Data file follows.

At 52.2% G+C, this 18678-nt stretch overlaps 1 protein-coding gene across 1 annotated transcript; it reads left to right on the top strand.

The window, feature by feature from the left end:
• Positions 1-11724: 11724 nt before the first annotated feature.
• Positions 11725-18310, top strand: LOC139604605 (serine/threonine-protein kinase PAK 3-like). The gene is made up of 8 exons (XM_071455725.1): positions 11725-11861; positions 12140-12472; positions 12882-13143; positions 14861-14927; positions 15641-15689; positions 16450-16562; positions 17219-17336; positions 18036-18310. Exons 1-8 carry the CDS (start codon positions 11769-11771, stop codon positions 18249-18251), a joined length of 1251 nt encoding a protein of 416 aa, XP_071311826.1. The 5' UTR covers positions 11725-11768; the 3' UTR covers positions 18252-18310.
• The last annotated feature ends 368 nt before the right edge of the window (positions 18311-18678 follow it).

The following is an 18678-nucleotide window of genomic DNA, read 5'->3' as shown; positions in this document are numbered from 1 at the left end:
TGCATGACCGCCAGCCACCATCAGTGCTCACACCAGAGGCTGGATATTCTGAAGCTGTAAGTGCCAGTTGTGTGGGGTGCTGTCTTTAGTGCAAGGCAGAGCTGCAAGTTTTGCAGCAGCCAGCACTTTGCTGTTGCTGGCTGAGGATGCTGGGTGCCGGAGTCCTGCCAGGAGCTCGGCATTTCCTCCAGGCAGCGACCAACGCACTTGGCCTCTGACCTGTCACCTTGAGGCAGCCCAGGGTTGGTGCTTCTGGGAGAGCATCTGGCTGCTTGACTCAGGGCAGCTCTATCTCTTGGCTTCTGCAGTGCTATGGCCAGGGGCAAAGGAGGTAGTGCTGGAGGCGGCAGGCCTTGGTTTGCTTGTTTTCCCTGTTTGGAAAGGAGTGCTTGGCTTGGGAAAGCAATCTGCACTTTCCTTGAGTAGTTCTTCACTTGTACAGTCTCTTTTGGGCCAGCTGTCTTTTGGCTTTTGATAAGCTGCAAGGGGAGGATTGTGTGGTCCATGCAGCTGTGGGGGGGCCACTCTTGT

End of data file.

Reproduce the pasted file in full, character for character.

At 52.2% G+C, this 18678-nt stretch overlaps 1 protein-coding gene across 1 annotated transcript; it reads left to right on the top strand.

The window, feature by feature from the left end:
• Positions 1-11724: 11724 nt before the first annotated feature.
• Positions 11725-18310, top strand: LOC139604605 (serine/threonine-protein kinase PAK 3-like). The gene is made up of 8 exons (XM_071455725.1): positions 11725-11861; positions 12140-12472; positions 12882-13143; positions 14861-14927; positions 15641-15689; positions 16450-16562; positions 17219-17336; positions 18036-18310. Exons 1-8 carry the CDS (start codon positions 11769-11771, stop codon positions 18249-18251), a joined length of 1251 nt encoding a protein of 416 aa, XP_071311826.1. The 5' UTR covers positions 11725-11768; the 3' UTR covers positions 18252-18310.
• The last annotated feature ends 368 nt before the right edge of the window (positions 18311-18678 follow it).

The following is an 18678-nucleotide window of genomic DNA, read 5'->3' as shown; positions in this document are numbered from 1 at the left end:
TGCATGACCGCCAGCCACCATCAGTGCTCACACCAGAGGCTGGATATTCTGAAGCTGTAAGTGCCAGTTGTGTGGGGTGCTGTCTTTAGTGCAAGGCAGAGCTGCAAGTTTTGCAGCAGCCAGCACTTTGCTGTTGCTGGCTGAGGATGCTGGGTGCCGGAGTCCTGCCAGGAGCTCGGCATTTCCTCCAGGCAGCGACCAACGCACTTGGCCTCTGACCTGTCACCTTGAGGCAGCCCAGGGTTGGTGCTTCTGGGAGAGCATCTGGCTGCTTGACTCAGGGCAGCTCTATCTCTTGGCTTCTGCAGTGCTATGGCCAGGGGCAAAGGAGGTAGTGCTGGAGGCGGCAGGCCTTGGTTTGCTTGTTTTCCCTGTTTGGAAAGGAGTGCTTGGCTTGGGAAAGCAATCTGCACTTTCCTTGAGTAGTTCTTCACTTGTACAGTCTCTTTTGGGCCAGCTGTCTTTTGGCTTTTGATAAGCTGCAAGGGGAGGATTGTGTGGTCCATGCAGCTGTGGGGGGGCCACTCTTGT